The government has moved a step closer to abandoning controversial plans that would take up to 5% of English arable land out of production.
DEFRA secretary Hilary Benn is expected to announce a decision on a set-aside replacement at next month’s Royal Show, which runs from 7-10 July.
Having survived this month’s Cabinet reshuffle, he is continuing to consider two options in a bid to reverse a dramatic decline in farmland bird populations.
Mr Benn is keen to retain the environmental benefits of set-aside which he believes could help bird numbers recover from a 40-year low.
A compulsory set-aside replacement would see English growers forced to place a proportion of eligible farmland under environmental management.
The compulsory option is favoured by a number of wildlife groups.
But it would be expensive for civil servants to administer at a time when government departments are under pressure from the Treasury to cut costs.
Farm leaders, who oppose the compulsory option, have tabled a voluntary alternative they claim will be cheaper but just as effective.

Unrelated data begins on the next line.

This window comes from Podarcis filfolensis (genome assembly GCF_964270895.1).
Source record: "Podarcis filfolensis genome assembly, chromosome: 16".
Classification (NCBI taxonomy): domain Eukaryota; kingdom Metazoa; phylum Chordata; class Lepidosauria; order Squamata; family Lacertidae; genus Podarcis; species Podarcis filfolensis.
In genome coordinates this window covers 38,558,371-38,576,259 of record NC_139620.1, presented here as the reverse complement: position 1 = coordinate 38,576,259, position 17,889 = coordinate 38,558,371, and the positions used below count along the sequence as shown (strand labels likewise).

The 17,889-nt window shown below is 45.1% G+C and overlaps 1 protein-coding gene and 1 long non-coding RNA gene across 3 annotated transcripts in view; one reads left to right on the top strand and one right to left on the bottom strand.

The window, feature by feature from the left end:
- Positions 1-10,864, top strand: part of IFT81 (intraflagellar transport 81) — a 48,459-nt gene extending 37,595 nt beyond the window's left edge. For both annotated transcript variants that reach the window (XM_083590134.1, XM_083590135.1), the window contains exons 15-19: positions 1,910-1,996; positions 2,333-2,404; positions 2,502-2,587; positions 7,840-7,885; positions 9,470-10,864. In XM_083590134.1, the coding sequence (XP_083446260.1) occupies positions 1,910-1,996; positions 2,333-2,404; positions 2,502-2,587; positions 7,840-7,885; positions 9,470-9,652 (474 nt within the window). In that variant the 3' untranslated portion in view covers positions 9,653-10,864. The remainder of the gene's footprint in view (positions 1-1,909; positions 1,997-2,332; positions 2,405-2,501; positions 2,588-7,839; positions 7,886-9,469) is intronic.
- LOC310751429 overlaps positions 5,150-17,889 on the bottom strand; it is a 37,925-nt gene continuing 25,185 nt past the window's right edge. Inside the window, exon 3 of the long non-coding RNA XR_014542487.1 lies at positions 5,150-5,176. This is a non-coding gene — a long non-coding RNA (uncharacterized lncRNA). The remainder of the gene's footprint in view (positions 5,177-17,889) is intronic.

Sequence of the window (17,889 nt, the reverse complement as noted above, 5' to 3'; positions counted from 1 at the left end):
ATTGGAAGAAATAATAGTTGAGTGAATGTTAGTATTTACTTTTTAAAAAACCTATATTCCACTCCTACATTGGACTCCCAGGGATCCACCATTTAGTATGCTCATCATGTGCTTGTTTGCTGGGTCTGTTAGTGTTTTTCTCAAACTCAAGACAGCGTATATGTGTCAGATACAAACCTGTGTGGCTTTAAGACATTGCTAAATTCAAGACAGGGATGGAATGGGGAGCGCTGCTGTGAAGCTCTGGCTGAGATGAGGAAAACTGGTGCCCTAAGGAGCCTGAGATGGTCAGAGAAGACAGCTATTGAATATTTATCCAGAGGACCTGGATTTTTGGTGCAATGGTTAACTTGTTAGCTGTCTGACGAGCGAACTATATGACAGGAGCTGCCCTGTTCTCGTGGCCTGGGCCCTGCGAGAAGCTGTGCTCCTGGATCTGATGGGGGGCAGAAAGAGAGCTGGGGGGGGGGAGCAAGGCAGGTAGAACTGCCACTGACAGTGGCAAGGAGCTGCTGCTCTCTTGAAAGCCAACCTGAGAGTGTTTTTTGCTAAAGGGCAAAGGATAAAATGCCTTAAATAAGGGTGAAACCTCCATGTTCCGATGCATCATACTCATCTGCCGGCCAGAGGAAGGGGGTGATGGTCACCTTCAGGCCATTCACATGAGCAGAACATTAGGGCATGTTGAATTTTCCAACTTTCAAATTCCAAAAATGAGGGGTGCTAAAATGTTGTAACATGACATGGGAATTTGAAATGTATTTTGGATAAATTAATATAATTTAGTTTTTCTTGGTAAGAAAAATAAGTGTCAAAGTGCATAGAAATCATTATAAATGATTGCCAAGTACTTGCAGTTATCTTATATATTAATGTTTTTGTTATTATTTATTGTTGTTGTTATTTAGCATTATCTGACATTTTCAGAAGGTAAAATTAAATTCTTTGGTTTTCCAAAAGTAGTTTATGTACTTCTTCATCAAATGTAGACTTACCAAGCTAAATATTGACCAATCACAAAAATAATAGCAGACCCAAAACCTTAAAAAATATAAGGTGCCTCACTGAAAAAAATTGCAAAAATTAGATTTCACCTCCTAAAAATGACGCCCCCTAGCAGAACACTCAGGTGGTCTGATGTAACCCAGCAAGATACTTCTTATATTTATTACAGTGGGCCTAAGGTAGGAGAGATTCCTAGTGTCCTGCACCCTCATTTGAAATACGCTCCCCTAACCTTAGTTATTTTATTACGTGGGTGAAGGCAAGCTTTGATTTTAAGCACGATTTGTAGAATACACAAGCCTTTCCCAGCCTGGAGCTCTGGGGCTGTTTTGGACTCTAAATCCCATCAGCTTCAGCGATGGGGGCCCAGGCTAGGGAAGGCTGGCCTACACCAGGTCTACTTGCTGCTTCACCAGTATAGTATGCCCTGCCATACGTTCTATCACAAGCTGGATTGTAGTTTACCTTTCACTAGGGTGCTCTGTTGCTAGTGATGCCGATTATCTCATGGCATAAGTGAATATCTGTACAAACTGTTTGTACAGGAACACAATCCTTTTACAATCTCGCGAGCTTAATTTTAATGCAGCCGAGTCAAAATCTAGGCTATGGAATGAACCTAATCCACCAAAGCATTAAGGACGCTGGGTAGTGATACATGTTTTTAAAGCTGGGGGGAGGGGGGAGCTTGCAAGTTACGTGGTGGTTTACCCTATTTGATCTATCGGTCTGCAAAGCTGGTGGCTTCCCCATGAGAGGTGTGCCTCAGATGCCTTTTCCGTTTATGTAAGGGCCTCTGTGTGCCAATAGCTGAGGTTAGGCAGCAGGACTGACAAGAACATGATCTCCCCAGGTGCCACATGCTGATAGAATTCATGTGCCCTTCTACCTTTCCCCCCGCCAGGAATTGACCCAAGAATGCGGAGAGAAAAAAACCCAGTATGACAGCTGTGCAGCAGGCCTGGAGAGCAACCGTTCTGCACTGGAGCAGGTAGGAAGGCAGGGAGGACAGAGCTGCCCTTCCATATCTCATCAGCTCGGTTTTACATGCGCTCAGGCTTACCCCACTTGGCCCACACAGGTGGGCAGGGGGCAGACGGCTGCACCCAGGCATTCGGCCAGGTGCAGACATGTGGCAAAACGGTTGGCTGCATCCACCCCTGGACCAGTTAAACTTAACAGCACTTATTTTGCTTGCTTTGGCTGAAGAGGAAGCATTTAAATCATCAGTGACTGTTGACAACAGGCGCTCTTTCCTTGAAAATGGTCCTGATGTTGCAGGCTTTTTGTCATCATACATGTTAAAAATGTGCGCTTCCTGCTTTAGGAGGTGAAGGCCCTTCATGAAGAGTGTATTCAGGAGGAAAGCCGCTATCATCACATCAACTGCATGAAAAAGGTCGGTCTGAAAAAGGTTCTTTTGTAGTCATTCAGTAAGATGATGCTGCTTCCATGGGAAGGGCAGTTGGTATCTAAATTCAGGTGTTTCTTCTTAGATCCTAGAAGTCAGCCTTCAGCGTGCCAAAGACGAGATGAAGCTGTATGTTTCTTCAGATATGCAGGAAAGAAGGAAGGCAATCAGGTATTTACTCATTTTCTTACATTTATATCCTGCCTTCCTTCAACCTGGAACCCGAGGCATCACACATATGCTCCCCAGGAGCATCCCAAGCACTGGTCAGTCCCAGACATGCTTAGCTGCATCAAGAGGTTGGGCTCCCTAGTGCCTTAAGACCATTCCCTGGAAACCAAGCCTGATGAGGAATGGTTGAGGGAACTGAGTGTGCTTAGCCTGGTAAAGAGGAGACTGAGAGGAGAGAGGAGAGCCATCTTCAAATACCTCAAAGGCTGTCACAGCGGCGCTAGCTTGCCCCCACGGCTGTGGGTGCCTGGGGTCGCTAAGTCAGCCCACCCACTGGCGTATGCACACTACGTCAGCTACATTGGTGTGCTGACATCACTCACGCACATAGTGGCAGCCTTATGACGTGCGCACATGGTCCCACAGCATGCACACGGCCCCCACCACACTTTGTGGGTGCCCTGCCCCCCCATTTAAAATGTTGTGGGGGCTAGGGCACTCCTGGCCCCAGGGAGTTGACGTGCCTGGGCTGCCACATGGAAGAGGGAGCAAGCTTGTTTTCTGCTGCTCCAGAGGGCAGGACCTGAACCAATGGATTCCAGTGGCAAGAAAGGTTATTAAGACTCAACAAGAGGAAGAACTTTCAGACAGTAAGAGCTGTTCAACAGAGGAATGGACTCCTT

Known as the Campaign for the Farmed Environment, the voluntary option would encourage farmers to sign up to the Entry Level Stewardship Scheme.
Farmers joining the initiative or renewing scheme agreements would be encouraged to choose management options known to benefit farmland birds.
The voluntary approach is backed by conservation groups, including Linking Environment and Farming (LEAF) and the Farming and Wildlife Advisory Group.
But the RSPB claims it would deliver too little, too late.
NFU president Peter Kendall said he expected Mr Benn to make his final decision known during next month’s Royal Show at Stoneleigh.
“The campaign for the farmed environment is very much an industry initiative. We are adamant that we can change behaviour among farmers.”
Government adviser Sir Don Curry has also spoken of his belief that voluntary measures offer the best chance of a recovery in farmland bird numbers.
“If you can get the majority of farmers enthusiastically engaged, you are going to get a better outcome than if farmers are compelled by regulation.”